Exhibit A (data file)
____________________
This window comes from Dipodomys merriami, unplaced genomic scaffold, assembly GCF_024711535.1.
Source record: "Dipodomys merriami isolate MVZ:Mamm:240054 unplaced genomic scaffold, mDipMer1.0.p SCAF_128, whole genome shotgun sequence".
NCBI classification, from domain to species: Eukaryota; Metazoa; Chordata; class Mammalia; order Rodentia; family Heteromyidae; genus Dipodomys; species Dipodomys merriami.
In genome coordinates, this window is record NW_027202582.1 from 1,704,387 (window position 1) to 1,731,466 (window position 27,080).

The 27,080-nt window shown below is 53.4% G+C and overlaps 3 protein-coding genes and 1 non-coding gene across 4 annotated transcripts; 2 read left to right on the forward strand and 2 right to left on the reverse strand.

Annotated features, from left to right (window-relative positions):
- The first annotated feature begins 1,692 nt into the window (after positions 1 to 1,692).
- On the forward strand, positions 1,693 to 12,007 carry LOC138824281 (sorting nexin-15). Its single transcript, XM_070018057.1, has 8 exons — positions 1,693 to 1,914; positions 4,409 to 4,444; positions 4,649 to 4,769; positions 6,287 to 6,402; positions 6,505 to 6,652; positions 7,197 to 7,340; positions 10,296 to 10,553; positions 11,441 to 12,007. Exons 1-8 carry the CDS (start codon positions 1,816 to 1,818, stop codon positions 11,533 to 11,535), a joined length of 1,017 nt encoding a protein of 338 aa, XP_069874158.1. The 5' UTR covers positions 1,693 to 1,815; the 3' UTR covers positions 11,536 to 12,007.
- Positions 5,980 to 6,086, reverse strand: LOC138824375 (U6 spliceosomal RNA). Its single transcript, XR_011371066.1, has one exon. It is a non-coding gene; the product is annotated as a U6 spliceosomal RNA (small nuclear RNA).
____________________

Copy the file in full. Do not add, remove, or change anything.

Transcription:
This window comes from Dipodomys merriami, unplaced genomic scaffold, assembly GCF_024711535.1.
Source record: "Dipodomys merriami isolate MVZ:Mamm:240054 unplaced genomic scaffold, mDipMer1.0.p SCAF_128, whole genome shotgun sequence".
NCBI classification, from domain to species: Eukaryota; Metazoa; Chordata; class Mammalia; order Rodentia; family Heteromyidae; genus Dipodomys; species Dipodomys merriami.
In genome coordinates, this window is record NW_027202582.1 from 1,704,387 (window position 1) to 1,731,466 (window position 27,080).

The 27,080-nt window shown below is 53.4% G+C and overlaps 3 protein-coding genes and 1 non-coding gene across 4 annotated transcripts; 2 read left to right on the forward strand and 2 right to left on the reverse strand.

Annotated features, from left to right (window-relative positions):
- The first annotated feature begins 1,692 nt into the window (after positions 1 to 1,692).
- On the forward strand, positions 1,693 to 12,007 carry LOC138824281 (sorting nexin-15). Its single transcript, XM_070018057.1, has 8 exons — positions 1,693 to 1,914; positions 4,409 to 4,444; positions 4,649 to 4,769; positions 6,287 to 6,402; positions 6,505 to 6,652; positions 7,197 to 7,340; positions 10,296 to 10,553; positions 11,441 to 12,007. Exons 1-8 carry the CDS (start codon positions 1,816 to 1,818, stop codon positions 11,533 to 11,535), a joined length of 1,017 nt encoding a protein of 338 aa, XP_069874158.1. The 5' UTR covers positions 1,693 to 1,815; the 3' UTR covers positions 11,536 to 12,007.
- Positions 5,980 to 6,086, reverse strand: LOC138824375 (U6 spliceosomal RNA). Its single transcript, XR_011371066.1, has one exon. It is a non-coding gene; the product is annotated as a U6 spliceosomal RNA (small nuclear RNA).